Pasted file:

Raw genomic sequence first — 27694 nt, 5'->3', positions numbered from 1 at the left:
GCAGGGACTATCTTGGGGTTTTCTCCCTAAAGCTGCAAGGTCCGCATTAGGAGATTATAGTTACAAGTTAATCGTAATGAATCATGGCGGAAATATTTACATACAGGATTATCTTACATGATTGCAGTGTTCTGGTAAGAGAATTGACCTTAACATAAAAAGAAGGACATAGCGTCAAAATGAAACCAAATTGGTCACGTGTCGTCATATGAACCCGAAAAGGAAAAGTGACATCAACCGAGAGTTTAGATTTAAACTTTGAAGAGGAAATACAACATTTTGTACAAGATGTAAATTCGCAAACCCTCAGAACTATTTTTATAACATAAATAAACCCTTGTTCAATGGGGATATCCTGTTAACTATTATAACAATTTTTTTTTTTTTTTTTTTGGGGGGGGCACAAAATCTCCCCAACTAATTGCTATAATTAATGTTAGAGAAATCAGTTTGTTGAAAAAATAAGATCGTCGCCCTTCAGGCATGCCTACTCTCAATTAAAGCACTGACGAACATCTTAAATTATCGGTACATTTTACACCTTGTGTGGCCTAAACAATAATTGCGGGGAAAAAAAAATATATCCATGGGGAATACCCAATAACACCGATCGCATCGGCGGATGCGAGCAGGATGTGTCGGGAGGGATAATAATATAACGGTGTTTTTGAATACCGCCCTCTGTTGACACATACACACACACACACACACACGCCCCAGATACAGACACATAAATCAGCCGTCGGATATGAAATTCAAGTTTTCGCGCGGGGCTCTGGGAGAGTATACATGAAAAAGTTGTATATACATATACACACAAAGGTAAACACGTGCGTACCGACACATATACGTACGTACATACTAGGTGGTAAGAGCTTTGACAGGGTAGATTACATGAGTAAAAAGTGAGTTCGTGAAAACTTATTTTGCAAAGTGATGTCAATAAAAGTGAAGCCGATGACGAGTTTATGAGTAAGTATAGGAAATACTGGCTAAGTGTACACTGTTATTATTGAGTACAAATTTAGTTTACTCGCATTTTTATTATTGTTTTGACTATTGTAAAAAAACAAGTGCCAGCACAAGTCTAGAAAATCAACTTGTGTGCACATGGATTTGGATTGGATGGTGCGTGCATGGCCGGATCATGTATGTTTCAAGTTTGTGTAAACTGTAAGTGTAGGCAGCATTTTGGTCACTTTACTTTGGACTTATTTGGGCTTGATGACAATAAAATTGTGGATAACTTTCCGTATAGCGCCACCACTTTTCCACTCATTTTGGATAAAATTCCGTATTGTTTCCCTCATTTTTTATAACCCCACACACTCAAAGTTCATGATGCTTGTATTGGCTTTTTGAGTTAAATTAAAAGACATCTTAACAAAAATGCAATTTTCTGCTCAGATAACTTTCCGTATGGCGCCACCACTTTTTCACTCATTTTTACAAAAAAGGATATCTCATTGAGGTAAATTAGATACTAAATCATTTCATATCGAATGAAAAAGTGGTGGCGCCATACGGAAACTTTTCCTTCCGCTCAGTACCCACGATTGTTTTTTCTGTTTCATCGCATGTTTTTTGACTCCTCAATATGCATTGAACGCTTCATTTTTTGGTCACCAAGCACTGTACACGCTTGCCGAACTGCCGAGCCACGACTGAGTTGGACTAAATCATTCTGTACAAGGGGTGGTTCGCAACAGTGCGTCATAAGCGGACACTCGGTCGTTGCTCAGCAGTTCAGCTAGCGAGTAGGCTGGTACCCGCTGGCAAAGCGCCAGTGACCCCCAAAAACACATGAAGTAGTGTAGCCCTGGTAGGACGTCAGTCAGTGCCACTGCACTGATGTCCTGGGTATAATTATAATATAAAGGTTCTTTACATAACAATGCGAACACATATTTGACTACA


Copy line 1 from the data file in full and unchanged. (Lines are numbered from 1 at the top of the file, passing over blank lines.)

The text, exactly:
Raw genomic sequence first — 27694 nt, 5'->3', positions numbered from 1 at the left: